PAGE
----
His works began to improve and increase when he recorded the album Getz/Gilberto with Gilberto and his wife and Jobim. In the year 1963, their work ‘The Girl from Ipanema’ won Grammy Award. This work of Getz turned out to be one of his greatest and well-known Latin jazz hits. He, as a solo singer won Grammy awards for his work. Unfortunately, due to his relationship with Mrs. Gilberto, his musical partnership with the Gilberto’s ended and he moved back to cool jazz. Even though the partnership did not last, his album ‘Nobody Else but Me’ with vibraphonist Gary Burton released after his death. During the 1960’s Getz helped in the making of a Brazilian-inflected variety of jazz, which then raised his bar in the sales chart and remained as one of the top musicians in Jazz until his detach. In 1972, he recorded with Chick Corea, Tony Williams and Clarke and experimented with Echoplex on his saxophone. Getz then worked in the 1980’s in the San Francisco bay and as a teacher at the Stanford Jazz Workshop until 1988. In 1986, he was placed in the Down Beat Jazz Hall of Fame. In 1988, he worked with Huey Lewis and the News on an album and played solo on the title track.
His album with the Quartets had an amazing tune recorded called the ‘Crazy Chords’. His pieces were quite innovative where he used extreme keys to play a track. In the album, there is an example of the way Getz treats a slow ballad. Until the year 1958, he played some amazing tracks in jazz with best jazzmen such as Al Haig, Oscar Peterson, Bill Evans, Chet Baker, Jimmy Raney and Horace Silver. He then moved to Europe in 1958 and worked with European musicians, with Swedish baritone players, and with other US expatriates. In 1961, he returned to New York and composed one of his best works ever — ‘Focus’. This piece of work showed the stunning talent of the musician. After that, Getz made another album called Jazz Samba, which contained his greatest hit the Samba, 'Desafinado'. With this, his career graph took a giant leap and Bossa Nova became one of his craze for a while.
He married jazz singer Beverly Byrne and the couple had three children, despite of a tumultuous relationship. His heroin addiction turned out to be a major setback for his career in jazz in the year 1954. After several encounters with the law, he decided to ditch his addiction and in February, he landed in Seattle, Washington with troubles for the source of the drug. This then tempted him to rob the heroin and gradually was arrested and jailed in Southern California for 6 months. This stopped him from consuming morphine. He then divorced his wife Byrne in 1956, got married to Monica Silfverskiold, and had two more children. They lived in Copenhagen in the 1950’s to escape the legal problem. In 1957, he released six albums with star collaborators and raised the careers of young players in Scandinavia’s jazz scene. In 1980, he left Monica, his second wife. The divorce was granted to him in 1987. In the late 1980’s, he gave out many well-received recordings which included ‘Anniversary’. In 1987, he was diagnosed with liver cancer. However, that gravity of his physical condition didn’t deter him and he continued to perform and record many albums.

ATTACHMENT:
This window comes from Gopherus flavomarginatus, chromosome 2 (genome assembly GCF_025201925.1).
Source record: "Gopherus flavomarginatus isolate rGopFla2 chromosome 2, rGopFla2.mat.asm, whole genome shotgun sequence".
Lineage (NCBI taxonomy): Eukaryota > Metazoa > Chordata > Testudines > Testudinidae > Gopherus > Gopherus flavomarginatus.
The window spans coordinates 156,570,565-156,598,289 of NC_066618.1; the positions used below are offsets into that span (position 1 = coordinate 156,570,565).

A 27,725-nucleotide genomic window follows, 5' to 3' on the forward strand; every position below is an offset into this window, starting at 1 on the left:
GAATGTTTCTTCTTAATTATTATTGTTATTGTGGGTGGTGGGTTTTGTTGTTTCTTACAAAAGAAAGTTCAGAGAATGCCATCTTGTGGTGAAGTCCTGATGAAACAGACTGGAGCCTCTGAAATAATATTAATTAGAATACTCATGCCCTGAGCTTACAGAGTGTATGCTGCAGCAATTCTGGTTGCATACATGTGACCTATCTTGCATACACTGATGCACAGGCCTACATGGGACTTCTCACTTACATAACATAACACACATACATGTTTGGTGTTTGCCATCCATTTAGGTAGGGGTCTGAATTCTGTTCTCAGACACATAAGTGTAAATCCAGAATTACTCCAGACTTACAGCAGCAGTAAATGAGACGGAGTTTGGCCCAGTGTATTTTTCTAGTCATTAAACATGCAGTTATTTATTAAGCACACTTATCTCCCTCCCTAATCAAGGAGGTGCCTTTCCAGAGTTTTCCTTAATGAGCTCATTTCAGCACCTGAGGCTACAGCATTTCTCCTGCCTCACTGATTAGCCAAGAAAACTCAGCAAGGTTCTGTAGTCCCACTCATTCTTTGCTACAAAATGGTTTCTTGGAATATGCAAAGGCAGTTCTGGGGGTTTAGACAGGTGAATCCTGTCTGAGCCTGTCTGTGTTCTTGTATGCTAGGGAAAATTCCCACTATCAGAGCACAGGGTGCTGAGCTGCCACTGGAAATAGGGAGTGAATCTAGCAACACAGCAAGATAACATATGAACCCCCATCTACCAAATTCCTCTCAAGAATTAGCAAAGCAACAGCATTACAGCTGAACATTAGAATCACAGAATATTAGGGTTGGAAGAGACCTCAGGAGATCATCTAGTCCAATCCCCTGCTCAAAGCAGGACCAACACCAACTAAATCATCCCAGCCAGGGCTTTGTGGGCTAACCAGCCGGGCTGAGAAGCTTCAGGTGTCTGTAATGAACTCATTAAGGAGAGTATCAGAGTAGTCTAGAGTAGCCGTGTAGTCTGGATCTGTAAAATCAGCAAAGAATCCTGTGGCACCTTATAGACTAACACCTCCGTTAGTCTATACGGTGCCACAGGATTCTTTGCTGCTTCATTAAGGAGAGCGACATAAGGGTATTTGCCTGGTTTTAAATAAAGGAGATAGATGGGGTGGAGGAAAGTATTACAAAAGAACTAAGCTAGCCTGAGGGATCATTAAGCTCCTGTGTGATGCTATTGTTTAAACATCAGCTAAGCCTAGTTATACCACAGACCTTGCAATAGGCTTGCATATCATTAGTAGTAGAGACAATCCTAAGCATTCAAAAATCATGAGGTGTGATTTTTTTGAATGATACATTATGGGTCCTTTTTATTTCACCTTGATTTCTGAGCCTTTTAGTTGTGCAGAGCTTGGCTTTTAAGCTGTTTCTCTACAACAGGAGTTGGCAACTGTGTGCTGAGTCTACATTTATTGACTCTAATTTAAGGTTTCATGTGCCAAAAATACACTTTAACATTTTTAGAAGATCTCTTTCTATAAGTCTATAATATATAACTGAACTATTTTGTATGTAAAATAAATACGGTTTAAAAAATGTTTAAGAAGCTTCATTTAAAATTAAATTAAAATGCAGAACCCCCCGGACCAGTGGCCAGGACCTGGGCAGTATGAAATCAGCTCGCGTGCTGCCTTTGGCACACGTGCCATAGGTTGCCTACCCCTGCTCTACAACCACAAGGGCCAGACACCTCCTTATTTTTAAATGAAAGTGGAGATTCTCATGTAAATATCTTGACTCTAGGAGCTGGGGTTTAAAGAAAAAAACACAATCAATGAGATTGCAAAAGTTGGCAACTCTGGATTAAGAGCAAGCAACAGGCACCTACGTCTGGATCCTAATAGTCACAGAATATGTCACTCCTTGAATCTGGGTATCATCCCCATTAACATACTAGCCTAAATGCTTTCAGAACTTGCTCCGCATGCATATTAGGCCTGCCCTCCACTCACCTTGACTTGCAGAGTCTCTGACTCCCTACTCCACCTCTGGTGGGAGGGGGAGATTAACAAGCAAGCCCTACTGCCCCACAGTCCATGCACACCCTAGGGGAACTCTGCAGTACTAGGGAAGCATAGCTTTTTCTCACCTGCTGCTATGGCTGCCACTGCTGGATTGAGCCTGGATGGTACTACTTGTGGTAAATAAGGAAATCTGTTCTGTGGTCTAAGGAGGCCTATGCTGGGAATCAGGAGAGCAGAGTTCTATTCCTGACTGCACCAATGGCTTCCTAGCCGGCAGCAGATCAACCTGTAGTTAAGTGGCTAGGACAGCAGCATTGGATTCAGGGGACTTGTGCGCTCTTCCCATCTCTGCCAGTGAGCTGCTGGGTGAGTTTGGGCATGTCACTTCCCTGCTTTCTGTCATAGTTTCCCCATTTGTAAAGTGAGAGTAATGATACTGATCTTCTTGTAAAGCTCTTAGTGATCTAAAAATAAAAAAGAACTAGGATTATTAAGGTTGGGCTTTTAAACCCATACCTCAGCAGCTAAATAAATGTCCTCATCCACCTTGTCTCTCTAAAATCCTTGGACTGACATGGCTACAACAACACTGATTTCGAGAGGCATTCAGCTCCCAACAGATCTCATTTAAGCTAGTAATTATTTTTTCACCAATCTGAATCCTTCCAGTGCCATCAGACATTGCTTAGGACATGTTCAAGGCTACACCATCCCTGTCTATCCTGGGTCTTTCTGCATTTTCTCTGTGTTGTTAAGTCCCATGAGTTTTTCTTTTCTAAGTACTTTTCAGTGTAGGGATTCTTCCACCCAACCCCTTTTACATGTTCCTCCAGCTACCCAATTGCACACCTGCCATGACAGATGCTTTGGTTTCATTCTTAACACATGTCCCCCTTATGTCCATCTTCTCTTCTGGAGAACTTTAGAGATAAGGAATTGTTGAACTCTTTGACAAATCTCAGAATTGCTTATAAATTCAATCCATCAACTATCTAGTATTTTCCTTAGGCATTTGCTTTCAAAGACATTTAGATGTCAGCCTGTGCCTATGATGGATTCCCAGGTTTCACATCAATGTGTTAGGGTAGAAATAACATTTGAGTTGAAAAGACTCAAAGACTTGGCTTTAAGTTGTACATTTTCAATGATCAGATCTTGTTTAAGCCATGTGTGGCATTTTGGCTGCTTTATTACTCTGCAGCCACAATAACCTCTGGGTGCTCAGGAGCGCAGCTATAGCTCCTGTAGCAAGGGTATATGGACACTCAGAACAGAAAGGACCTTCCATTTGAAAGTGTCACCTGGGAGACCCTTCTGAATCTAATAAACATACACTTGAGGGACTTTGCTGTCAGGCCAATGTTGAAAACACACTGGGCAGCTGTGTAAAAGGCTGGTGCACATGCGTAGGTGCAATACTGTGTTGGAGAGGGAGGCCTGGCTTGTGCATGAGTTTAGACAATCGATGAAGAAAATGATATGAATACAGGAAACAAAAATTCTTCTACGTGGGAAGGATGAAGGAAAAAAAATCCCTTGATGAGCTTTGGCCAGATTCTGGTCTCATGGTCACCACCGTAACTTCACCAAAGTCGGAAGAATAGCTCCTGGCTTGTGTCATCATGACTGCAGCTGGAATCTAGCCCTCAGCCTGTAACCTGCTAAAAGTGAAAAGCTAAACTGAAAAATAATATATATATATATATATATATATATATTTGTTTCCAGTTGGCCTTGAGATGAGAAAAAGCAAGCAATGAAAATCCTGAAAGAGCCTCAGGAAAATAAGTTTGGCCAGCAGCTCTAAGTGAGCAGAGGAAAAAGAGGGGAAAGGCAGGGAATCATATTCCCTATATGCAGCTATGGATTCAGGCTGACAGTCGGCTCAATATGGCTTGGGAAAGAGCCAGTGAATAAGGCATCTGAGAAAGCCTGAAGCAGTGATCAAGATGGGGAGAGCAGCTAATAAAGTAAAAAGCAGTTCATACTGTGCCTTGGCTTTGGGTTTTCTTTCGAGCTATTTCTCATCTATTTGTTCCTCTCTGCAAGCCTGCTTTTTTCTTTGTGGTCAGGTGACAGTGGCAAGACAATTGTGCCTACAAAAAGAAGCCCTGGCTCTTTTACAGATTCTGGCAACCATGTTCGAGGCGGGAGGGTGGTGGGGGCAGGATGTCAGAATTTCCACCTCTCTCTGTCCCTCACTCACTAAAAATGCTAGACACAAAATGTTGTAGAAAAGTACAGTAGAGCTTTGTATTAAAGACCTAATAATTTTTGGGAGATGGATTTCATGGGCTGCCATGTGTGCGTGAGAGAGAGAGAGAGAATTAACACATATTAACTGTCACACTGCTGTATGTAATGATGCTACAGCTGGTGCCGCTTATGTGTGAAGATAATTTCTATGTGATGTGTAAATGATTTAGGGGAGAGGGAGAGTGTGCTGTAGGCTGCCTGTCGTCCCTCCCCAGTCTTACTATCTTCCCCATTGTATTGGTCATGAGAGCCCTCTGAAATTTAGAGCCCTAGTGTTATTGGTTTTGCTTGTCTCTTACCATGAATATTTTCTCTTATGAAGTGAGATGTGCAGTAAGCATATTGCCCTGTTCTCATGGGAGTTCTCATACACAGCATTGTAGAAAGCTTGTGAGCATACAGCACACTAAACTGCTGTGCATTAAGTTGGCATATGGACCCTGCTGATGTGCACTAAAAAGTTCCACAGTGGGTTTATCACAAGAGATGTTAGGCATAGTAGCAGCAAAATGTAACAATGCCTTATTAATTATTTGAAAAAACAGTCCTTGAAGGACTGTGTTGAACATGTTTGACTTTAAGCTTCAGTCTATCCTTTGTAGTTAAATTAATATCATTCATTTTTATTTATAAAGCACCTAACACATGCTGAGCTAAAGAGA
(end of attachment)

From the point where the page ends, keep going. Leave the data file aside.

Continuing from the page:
- The Steamer
- Best of the Roost Years
- Best of the West Coast Sessions
- People Time
- Jazz Samba
- Running Water
- Chocolate Sundae with Gerry Mulligan and Harry
- Sweets, Edison, and Oscar Peterson
- Stan's Blues
- Tootsie Roll
- For Stompers Only
- S'cool Boy
- Ah-Moore (Amour)
- Apasionado, with Herb Alpert and Eddie Del Barrio,
- Amorous Cat
- Crazy Chords
- Tour's End
- And The Angels Swing
- Long Island Sound
- Half-breed Apache
- Bronx Blues
- Blues for Herky
- Pocono Mac
- Blues for Mary Jane
His major contribution to the world of music was the jazz melody. He was an incredible soloist and was also called the best melody player in jazz.
Death dawned upon Stan Getz on 6 June 1991 at the age of 64. He died in Malibu, California, United States due to liver cancer.
Awards & Accolades
- Getz won Grammy Award for Best Jazz Performance, Soloist(Instrumental) 'Desafinado', in the year 1962
- In 1964, he got a Grammy award for record of the year ‘The Girl from Ipanema’ and in the same year got another Grammy award for album of the year.
- He also received the Grammy Award for Best Instrumental Jazz Performance, Soloist With Small Group, Getz/Gilberto in 1964
- In 1991, he earned a Grammy Award for Best Jazz Solo Performance ‘I Remember You’.